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Guidance from the UK Department of Transport on e-cycle battery safety

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Fire safety advice issued for e-cycle users

The UK Department of Transport has published new guidance aimed at e-cycle users to promote battery safety.

Released on 1 February 2024, the guidance underscores the importance of e-cycles in enhancing active travel and contributing to the decarbonisation of the transport sector.

Despite the overall safety of e-cycles, concerns have been raised regarding the fire risks associated with lithium batteries, especially in cases of counterfeit, damaged, or improperly modified e-cycles and batteries, or when using incorrect chargers.

The Department, in collaboration with the National Fire Chief’s Council, London Fire Brigade, and the Bicycle Association, seeks to mitigate these risks with comprehensive safety advice.

Understanding the risks and precautions

The guidance highlights the potential dangers of lithium battery fires, which can be difficult to extinguish and may produce toxic fumes, causing injury or death alongside significant property damage.

It provides detailed advice on purchasing, using, and maintaining e-cycles to ensure safety.

For those buying e-cycles, the guidance recommends purchasing complete e-cycles from reputable retailers and registering the product with the manufacturer.

It advises caution when buying second-hand or converted bikes and stresses the importance of ensuring these meet UK or EU standards, evidenced by CE or UKCA marking.

Charging and storage safety

Specific recommendations include using only chargers supplied with the e-cycle or replacements authorised by the manufacturer, following the manufacturer’s instructions for battery maintenance, and storing and charging e-cycles away from escape routes and combustible materials.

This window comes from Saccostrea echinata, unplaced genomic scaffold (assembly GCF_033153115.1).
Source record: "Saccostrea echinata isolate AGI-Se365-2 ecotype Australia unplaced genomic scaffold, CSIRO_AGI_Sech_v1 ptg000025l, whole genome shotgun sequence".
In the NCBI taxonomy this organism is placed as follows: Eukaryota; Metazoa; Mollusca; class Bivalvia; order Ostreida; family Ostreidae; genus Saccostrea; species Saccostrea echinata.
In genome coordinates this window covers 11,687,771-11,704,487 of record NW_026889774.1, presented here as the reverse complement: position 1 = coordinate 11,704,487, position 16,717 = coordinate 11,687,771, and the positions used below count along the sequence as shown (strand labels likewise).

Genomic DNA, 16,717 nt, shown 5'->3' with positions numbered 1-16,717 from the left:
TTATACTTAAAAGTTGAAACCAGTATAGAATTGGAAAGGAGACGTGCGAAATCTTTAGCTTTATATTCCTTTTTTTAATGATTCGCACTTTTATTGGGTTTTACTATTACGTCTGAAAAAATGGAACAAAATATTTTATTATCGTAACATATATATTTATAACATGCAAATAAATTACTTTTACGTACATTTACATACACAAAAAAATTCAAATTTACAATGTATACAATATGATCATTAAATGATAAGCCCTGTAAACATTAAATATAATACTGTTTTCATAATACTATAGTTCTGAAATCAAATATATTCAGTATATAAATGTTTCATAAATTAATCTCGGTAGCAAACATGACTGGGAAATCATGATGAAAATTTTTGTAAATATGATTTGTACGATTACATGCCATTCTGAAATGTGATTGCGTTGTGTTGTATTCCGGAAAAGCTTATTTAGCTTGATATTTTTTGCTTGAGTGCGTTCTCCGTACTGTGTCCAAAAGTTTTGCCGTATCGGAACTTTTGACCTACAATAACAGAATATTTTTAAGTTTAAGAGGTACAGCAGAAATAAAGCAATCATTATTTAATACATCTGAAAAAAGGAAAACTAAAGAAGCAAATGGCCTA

The guidance also suggests installing suitable fire detection in areas where e-cycles are charged or stored.

Legal implications and modifications

Modifications to e-cycles that exceed legal speed or power limits are discouraged, with the guidance noting that such modifications could reclassify the e-cycle as an unregistered motorbike, potentially leading to fines, penalty points, and insurance issues.

Warning signs and emergency response

Users are urged to be vigilant for warning signs of battery issues, such as excessive heat, bulging, leaks, noise, unusual smells, and changes in performance.

In cases where a battery starts smoking or catches fire, the guidance is clear: “raise the alarm, get out, stay out and call 999 immediately.”

IFSJ Comment

The UK Department of Transport’s latest guidance on e-cycle battery safety is a timely intervention aimed at safeguarding users from the potential risks associated with lithium batteries.

By offering detailed advice on purchasing, using, and maintaining e-cycles, the guidance reinforces the government’s commitment to promoting active travel while ensuring the safety of its citizens.

The collaboration with fire safety and industry bodies to produce this guidance illustrates a comprehensive approach to addressing the challenges posed by new technologies.

It is a reminder of the critical balance between embracing innovation and ensuring public safety.

As e-cycles become increasingly popular, this guidance serves as an essential resource for users, offering practical steps to mitigate risks and enhance safety in the use of e-cycles.

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